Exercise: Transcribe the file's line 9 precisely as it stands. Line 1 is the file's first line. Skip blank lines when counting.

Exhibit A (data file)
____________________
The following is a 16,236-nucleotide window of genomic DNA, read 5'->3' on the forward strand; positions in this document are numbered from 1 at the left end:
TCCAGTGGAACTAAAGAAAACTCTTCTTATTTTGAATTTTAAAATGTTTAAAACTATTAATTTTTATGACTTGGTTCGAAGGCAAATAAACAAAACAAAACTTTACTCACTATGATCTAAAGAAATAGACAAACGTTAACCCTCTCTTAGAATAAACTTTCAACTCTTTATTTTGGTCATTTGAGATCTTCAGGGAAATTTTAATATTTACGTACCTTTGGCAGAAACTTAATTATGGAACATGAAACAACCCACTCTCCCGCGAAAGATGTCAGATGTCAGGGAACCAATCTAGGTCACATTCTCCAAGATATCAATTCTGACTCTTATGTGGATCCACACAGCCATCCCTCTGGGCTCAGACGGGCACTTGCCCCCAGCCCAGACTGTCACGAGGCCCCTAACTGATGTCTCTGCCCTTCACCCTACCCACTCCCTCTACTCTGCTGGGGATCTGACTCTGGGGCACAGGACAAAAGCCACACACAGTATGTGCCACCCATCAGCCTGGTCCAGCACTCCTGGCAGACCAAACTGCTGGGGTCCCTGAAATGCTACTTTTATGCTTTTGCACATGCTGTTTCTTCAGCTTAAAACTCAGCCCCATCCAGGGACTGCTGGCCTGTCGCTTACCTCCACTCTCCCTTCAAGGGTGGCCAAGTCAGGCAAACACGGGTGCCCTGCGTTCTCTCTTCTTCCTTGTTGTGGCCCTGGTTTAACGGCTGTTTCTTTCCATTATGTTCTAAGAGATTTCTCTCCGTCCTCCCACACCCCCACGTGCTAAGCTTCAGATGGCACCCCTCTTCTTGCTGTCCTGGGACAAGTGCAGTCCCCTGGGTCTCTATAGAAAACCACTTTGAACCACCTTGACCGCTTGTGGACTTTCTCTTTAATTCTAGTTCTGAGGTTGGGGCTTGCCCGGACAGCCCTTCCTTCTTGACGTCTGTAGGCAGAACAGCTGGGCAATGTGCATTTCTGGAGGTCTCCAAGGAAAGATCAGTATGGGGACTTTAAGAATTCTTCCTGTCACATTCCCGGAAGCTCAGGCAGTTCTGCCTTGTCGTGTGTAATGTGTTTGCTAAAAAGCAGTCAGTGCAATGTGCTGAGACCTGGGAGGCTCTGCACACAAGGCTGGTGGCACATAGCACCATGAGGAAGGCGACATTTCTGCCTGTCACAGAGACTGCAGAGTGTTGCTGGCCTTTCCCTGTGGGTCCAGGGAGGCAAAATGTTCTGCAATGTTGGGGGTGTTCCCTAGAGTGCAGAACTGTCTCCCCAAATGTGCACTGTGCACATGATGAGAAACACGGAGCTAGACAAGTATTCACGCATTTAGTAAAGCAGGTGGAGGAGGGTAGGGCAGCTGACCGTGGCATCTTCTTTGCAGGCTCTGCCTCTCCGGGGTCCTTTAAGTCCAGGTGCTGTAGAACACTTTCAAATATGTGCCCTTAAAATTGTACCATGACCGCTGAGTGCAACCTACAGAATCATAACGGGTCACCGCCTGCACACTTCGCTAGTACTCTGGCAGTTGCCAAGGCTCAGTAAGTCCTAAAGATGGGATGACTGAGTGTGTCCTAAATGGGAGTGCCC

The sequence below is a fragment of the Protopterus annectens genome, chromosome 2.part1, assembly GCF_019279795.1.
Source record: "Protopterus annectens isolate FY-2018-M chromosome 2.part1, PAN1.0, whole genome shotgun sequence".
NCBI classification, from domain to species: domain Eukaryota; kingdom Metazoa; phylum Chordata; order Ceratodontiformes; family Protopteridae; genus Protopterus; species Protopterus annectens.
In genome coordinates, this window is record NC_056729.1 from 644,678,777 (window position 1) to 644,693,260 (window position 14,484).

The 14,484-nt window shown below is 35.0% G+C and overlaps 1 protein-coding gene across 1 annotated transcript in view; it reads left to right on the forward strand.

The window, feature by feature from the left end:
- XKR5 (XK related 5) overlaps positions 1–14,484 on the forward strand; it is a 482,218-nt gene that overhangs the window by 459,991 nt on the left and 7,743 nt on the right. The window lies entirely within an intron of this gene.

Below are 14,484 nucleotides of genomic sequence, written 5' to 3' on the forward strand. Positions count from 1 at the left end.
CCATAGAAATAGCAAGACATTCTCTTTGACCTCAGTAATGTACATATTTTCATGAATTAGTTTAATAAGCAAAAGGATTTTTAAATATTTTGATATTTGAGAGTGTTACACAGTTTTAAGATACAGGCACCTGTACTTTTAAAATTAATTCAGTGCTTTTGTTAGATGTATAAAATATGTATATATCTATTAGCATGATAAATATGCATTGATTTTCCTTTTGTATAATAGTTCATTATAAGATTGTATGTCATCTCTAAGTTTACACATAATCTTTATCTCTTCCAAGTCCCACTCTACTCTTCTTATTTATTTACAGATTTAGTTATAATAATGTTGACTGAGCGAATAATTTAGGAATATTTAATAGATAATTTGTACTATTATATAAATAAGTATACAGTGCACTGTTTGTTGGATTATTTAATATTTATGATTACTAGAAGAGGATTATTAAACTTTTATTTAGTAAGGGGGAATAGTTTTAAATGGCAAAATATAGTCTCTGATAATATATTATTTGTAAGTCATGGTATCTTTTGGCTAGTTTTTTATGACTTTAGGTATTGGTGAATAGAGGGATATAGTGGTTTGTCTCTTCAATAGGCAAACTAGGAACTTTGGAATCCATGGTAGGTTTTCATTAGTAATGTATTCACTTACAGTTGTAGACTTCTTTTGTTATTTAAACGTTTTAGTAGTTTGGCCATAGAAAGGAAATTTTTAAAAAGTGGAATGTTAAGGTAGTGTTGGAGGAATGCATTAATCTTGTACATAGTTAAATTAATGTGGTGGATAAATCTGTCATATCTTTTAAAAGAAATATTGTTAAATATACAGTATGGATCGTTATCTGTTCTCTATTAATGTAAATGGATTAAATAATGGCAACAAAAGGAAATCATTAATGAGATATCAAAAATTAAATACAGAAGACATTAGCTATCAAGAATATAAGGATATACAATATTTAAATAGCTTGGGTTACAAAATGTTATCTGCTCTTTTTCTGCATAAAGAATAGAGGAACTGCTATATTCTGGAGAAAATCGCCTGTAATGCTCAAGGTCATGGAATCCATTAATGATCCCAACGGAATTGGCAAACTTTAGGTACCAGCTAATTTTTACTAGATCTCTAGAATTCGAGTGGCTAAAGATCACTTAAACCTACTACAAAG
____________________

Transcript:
- XKR5 (XK related 5) overlaps positions 1–14,484 on the forward strand; it is a 482,218-nt gene that overhangs the window by 459,991 nt on the left and 7,743 nt on the right. The window lies entirely within an intron of this gene.